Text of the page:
Will technical writing be automated? – Reading aims to understand what you read, but moving from reading automation to comprehension requires time and effort.
In learning to read in Spanish, a series of initial activities (for example, working on phonological awareness ) is necessary to acquire fluency in decoding the written language. Automated word identification mechanisms free up cognitive resources for use in understanding long and syntactically more complex texts.
Knowing how to read to understand what is read: strategies
If we compare it with soccer, we know that the objective of this sport is to score more goals than the rival. Achieving and avoiding opposing plans requires good tactics and playing skills. Just as understanding a text also requires good reading strategies.
When you enter the field of play, like when you open a book, you have to arrive with the correct preparation for the “match”. What we must do is adapt how we must play. In the same way, in reading, we will have to choose the most suitable strategy to deal with each type of text.
from automation to reading comprehension
In soccer, as in reading, there must be a “coach” -a teacher- who evaluates the situation and eventually changes the tactic or makes minor modifications to the planned script—resorting to a new player or delaying a midfielder to more defensive-positions conscious decisions aimed at a goal. Likewise, it is also essential to decide the type of text and the theme to search for information in reading, before or after, that can help better situate a novel’s plot, etc. In both cases, something is programmed from the outset but never in an immovable definitive way.
The reading comprehension system
In comprehension, reading does not depend on a specific neural circuit. It uses the same control capabilities and flexibility to understand a movie or a television debate. The necessary information for reading comprehension is the pronunciation and meaning of each word in the text. In the transition from reading automation to understanding, the reader needs a mechanism for identifying the written words. This guarantees the correct pronunciation and the proper meaning of the words in the text. Therefore, there is a time for decoding and the creation of understanding. They not things that should mixed.
Why can’t reading automation and comprehension work at the same time?
There are two fundamental reasons for not carrying out these two tasks at the same time:
- The first is the difficulty of simultaneously paying attention to two different activities. And that happens because they are two distinct abilities that are cognitively very demanding .. Wanting to help the student to overcome a difficulty in automating reading and, at the same time, asking him to extract its meaning or some information from the text is risky. It can mean that the child does not get to perform either of the two tasks well. So while thinking about how the letter “g” reads like the letter “j” before “e” or “i” but not before “a”, “o”, and “u”, you may forget the information essential for understanding the text. On the other hand, as soon as you reflect on why, for example, a particular character in a story wants to do this or that, you will confuse the cases in which “g” read one way or another.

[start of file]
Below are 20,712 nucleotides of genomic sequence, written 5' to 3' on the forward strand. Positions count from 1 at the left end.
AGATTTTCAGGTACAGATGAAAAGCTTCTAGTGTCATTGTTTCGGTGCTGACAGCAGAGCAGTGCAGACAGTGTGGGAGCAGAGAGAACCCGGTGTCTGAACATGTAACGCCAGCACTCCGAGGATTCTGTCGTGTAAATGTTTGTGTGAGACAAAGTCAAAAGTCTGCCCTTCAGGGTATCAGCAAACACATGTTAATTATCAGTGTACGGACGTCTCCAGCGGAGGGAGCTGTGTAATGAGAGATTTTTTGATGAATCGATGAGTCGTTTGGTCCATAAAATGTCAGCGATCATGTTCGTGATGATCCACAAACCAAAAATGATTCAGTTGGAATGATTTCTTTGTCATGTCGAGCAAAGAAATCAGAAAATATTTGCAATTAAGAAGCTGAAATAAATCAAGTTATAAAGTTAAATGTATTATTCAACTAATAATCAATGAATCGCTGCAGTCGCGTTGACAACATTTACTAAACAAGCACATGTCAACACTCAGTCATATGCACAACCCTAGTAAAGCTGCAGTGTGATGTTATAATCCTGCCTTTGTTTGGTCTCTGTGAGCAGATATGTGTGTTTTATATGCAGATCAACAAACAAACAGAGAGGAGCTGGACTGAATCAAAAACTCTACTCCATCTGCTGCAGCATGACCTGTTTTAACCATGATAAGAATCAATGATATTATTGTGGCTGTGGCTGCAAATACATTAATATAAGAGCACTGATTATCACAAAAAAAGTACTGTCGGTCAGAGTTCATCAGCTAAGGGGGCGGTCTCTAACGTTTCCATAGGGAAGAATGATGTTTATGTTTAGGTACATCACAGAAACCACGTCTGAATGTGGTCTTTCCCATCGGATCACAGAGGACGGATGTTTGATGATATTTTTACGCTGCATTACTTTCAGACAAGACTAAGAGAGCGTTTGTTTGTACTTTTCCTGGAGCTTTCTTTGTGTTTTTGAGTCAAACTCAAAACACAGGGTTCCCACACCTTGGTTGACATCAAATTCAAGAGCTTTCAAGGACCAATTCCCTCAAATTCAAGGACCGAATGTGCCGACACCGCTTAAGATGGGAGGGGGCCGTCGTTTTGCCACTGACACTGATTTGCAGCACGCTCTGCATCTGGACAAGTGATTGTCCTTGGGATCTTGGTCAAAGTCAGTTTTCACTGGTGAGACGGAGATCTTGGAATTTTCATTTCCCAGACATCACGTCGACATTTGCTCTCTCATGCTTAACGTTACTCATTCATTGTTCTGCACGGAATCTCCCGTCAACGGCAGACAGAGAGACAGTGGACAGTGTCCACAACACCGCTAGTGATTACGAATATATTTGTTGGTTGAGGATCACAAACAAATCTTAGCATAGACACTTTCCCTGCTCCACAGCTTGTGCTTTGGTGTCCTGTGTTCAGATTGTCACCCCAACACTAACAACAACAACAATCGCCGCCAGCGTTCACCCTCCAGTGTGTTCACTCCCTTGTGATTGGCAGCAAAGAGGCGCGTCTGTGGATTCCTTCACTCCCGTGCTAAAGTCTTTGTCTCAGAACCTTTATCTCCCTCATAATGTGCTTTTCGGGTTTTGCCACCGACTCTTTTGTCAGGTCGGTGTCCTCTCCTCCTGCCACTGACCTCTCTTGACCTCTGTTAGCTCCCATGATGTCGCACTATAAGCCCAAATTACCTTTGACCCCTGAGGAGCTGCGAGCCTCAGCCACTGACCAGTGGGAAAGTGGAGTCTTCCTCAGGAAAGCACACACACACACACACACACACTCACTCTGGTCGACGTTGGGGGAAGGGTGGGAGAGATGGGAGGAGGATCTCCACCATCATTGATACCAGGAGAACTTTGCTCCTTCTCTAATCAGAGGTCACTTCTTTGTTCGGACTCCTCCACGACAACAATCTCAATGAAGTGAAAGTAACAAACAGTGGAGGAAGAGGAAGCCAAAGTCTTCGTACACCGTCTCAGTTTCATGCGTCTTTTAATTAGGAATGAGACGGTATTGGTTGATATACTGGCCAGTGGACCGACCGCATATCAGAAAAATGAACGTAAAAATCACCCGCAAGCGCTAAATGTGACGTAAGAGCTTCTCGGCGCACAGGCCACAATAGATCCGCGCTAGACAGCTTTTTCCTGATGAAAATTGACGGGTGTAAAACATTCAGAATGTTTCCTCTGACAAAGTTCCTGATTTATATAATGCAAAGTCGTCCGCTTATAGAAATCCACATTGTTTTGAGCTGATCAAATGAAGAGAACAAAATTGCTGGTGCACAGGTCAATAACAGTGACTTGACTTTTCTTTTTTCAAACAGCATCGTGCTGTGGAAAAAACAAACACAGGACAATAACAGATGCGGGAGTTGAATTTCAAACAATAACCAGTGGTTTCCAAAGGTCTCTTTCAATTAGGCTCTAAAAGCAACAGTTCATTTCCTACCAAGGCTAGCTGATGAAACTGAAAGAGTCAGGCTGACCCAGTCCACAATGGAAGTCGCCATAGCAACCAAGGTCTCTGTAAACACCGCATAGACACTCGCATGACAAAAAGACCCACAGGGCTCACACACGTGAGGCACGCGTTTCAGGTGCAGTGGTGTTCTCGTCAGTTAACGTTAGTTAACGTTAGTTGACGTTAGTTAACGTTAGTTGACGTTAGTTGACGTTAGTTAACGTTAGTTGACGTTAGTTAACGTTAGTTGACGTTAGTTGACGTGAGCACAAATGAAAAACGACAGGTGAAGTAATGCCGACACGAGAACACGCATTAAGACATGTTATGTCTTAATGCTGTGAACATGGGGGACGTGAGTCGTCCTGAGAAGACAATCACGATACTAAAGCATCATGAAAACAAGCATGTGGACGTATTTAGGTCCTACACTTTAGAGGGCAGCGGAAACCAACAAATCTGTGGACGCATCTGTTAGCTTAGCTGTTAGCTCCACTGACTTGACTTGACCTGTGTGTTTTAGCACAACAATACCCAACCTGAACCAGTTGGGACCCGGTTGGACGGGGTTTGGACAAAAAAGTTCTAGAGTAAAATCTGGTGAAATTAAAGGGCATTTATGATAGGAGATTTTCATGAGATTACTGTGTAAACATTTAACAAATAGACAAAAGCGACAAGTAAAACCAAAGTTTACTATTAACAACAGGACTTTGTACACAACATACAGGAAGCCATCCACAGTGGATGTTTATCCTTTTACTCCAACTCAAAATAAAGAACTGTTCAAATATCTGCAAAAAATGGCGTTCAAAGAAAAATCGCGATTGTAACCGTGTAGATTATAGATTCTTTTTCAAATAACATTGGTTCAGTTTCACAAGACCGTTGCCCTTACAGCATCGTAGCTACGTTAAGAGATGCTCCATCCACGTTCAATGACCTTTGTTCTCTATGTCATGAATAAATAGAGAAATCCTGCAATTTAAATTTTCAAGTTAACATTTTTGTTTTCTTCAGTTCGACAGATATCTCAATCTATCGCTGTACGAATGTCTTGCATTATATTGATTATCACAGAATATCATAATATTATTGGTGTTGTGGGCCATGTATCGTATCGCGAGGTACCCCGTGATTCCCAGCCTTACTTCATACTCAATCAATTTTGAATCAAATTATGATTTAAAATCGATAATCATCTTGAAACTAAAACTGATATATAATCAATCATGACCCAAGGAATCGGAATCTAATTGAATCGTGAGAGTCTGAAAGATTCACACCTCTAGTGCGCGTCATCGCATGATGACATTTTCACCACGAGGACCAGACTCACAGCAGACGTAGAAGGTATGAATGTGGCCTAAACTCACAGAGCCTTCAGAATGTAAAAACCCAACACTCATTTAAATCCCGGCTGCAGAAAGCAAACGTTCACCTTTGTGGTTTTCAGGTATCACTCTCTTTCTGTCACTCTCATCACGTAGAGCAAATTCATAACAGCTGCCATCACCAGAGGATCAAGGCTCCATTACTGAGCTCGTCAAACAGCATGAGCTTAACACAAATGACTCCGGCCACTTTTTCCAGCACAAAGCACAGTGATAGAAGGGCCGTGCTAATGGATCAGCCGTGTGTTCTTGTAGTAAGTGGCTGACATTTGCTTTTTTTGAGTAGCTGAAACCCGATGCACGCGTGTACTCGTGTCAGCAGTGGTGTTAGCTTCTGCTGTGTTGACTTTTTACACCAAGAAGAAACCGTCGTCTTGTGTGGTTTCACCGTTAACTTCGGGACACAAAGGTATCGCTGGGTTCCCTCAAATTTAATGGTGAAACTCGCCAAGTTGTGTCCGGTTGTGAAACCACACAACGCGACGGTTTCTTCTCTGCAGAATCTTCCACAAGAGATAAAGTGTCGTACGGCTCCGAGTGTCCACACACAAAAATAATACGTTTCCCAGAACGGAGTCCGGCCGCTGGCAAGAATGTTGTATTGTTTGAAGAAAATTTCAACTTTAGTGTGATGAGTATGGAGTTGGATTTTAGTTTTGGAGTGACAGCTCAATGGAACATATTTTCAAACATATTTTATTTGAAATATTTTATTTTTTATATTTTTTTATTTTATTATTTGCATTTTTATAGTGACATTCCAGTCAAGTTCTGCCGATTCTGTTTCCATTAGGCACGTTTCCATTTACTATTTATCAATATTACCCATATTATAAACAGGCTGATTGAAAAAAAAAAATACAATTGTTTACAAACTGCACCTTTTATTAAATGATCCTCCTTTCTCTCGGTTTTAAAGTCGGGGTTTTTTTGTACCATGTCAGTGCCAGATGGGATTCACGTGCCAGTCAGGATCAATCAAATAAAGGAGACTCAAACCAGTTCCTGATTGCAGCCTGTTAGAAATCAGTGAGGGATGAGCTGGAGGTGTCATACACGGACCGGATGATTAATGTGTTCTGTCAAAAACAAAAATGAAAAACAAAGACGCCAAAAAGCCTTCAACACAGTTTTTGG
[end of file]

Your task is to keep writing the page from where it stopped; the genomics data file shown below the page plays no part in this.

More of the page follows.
- The other reason for not mixing decoding and reading comprehension work associated with the interdependent relationship between decoding and comprehension. If automation is scarce, the passage from reading decoding to comprehension will be unsuccessful. It is useless to ask the child to understand a text he is trying to decode.
Where should we start?
To move from automation to reading comprehension effectively, we must consider that when decoding is still very poor, it will be convenient to work on comprehension itself: the comprehension of oral language.
This is how we will be preparing students to be able to face the comprehension of written texts later. Because even if the texts were read aloud by an adult, the student would familiarise himself with syntactic constructions that more frequent in the written language than in the oral one.
When the decoding is already precise and fast enough, asking the student for an extensive reading of a longer text is justified. If the child, reading to himself, asks how a particular word reads, it is correct to provide him with this information briefly explained. If he fails or hesitates in reading aloud, it is also suitable to correct or help him, but the priority objective must continue to be comprehension.
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